2) My comical driver, received a call and from the tone of the conversation, he was supposed to remit money to the caller. The driver explained that he had lost his phone and had been praying that the caller would contact him. He promised to pay him at the end of the month (this was 26th January o). The caller was confused and asked him, “this month or next month?” The driver replied, “when is month-end?” The passengers erupted with laughter, as the conversation was not a silent one (though peaceful). It then occurred to the driver that the month had ended already.
3) I happened to sit in front with a young-lady between us. Apparently, the driver had been teasing her throughout the journey, he even bought water for her and they were in a conversation of some sort. I noticed someone kept interrupting their conversation with his call and she would say “I’m almost there”. During one of the calls, she told the guy who had been waiting, that she was near to his location. But this was about 5 bus-stops away 😮(she was at Igbuefon, but told him she was almost near Mega Chicken).
At this the driver stopped teasing her and said to her, “God said I should tell you, if you change your ways, He will bless you this year!”
She scoffed at him and his declaration, but he continued, “If I was a General Overseer or Pastor, you would believe me and shout ‘amen!’ don’t ignore me because I’m a Danfo driver”.
Her ‘man’ called again (by this time we were at Chevron and the traffic was not smiling) and she said she could almost see Mega Chicken 😮. At this point, the driver shook his head, and informed her that it would take another hour + to get there. I was bemused at such bold lies and suggested she better get down and fly a bike rather than tell lies. She got off and that ended her chapter.
4) Still in traffic, as we drove past the Chevron tollgate, into a sea of slowly-driven cars, one of the lady passengers enquired about his conductor and the driver asked if she wanted to leave a message for him, she responded that he was owing her a balance for her fare.
Uncle driver, told her that she could alight from the bus, that he will pass on the message to the conductor, when he picked him up down the road. after a while, Uncle driver asked her where her destination was and it was the last stop, to which he responded, “so why are you disturbing us?”
5) Further down the road, he picked someone he had been looking for and couldn’t reach. Another tale of missing phones and contact came from the fellow. Also, he recounted the drama that led to his abandoning his place of work. He mentioned how his employer accused him of stealing a client’s phone, only for the phone to be found in his employer’s brother’s bag; and the matter was killed without any drama.
According to him, that his name had been tarnished and until his former employer corrected this misdeed to his name, he wouldn’t have anything to do with him. The driver asked him if he wanted his employer to write his name in crayon.
This is just an evening on my way home. How has your day been in #MyLagos or your city? Do share.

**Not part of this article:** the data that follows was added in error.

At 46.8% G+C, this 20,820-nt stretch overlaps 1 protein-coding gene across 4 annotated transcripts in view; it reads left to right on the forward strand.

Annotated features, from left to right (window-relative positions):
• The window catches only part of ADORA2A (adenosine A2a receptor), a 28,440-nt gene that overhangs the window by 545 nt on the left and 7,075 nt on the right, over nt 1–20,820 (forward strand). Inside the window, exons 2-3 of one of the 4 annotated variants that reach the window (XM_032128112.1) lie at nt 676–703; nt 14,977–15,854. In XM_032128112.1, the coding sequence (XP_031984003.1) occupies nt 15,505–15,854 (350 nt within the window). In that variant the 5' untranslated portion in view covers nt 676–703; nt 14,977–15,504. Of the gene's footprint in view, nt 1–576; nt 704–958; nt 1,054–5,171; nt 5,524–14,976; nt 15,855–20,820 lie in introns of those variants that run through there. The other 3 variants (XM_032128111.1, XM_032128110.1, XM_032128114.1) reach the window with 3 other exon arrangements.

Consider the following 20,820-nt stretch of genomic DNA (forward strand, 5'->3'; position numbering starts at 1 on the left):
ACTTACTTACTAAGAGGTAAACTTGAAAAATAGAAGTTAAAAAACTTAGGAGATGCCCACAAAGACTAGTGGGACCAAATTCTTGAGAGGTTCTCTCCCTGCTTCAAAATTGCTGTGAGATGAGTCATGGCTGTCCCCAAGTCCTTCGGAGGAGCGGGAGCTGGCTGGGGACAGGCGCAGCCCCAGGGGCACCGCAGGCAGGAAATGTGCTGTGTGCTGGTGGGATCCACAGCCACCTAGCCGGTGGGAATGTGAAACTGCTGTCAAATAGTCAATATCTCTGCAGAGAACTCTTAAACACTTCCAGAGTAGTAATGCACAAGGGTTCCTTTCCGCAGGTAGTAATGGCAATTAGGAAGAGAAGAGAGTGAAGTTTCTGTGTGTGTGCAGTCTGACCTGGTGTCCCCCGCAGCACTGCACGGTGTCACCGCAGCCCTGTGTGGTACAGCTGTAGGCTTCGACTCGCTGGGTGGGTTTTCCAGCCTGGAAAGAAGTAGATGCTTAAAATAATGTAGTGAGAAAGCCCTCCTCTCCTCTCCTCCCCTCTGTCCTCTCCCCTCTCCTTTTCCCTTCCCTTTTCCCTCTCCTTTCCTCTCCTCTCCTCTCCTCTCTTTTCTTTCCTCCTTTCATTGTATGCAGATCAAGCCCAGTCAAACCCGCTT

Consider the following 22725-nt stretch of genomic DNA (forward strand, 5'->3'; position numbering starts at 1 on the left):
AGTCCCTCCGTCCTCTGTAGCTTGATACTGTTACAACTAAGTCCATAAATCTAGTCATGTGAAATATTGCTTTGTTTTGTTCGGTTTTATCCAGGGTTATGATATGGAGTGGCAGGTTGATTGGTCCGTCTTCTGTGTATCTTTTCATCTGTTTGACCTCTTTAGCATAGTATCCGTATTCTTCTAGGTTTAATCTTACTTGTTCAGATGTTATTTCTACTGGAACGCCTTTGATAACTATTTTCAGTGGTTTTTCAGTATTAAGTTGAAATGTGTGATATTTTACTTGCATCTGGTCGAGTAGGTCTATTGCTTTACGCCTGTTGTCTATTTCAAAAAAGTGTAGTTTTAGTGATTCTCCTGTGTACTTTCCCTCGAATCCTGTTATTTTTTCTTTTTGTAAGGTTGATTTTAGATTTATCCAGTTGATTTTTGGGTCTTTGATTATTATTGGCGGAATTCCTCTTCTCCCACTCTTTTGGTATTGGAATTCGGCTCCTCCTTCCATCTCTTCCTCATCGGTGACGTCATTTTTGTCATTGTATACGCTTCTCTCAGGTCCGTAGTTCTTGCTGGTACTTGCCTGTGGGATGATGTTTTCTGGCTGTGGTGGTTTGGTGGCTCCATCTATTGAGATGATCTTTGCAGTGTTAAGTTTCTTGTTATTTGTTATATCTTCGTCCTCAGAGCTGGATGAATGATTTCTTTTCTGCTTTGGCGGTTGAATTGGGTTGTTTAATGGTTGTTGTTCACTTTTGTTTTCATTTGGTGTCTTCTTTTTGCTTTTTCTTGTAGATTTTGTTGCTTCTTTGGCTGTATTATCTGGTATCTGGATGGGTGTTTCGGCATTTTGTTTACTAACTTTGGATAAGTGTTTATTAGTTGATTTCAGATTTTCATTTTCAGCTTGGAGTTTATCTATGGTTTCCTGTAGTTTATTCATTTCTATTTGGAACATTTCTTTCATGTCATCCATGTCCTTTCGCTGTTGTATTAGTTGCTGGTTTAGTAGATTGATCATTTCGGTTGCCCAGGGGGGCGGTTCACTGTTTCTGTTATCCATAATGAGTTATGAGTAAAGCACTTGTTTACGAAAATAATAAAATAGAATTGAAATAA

@imanikel 280122 (c) Frances Kelvin Otung
🙈 I know you are wondering, it’s 21st January in the 21st Century, did she just wake up! Actually, yes…when you wake up I hear is your morning. I started out writing this on the 21st and today is 27th…Lord, have mercy! The year is already so busy.
Well, we made it into the year, which I keep reiterating – it’s just another day that turned over. Use your positive eyes to look at it and stop fretting!
Actually, when I was thinking about the new year, having been ill at the ending of last year, what I heard in my spirit was STEP IN! So you can only imagine my joy, when I listened to my Pastor’s end of year/New Year message and He said to “March In!” for me that was a confirmation.
When Oba (hubby) was praying for it, he said so many things that resonated with this word, so I’m stepping into God’s rest for me.
How about you!?
@imanikel 27012022 (c) Frances Kelvin Otung
Early one morning on my way to work, we passed by a healthy black goat (she looked pregnant, that’s how I knew it was a ‘she’ 😌), who fled from our path as a car approached and I mused to myself, that even the goat was wise and loved her life better than whatever it is she was attempting to pick up from the road.
So, how come, when you are walking or speeding down the road, grown-up men stand casually and intentionally in your path, expecting you, the car, bike or *Keke to manoeuvre around them rather than them stepping off harm’s path. You get to hear things like, nah “Omo ni le” meaning “the child of the landowner”. The last time I checked a vehicle with failed brakes or one driven by a drunk doesn’t recognise titles or anything in it’s path that won’t step aside.
#MyLagos people not only stand in the way to assert ownership, the *louts, do worse. For that driver trying to make ends meet, who probably ran away from school because he didn’t understand the signs and symbols or whose parents couldn’t afford to pay his basic fees, he found himself a new ‘teacher’ complete with marker on the road, to score the number of times he has settled his logistics bill. It’s amazing how they (the taskmasters) recall if you had paid the morning, afternoon or evening’s charge or you had a balance to complete.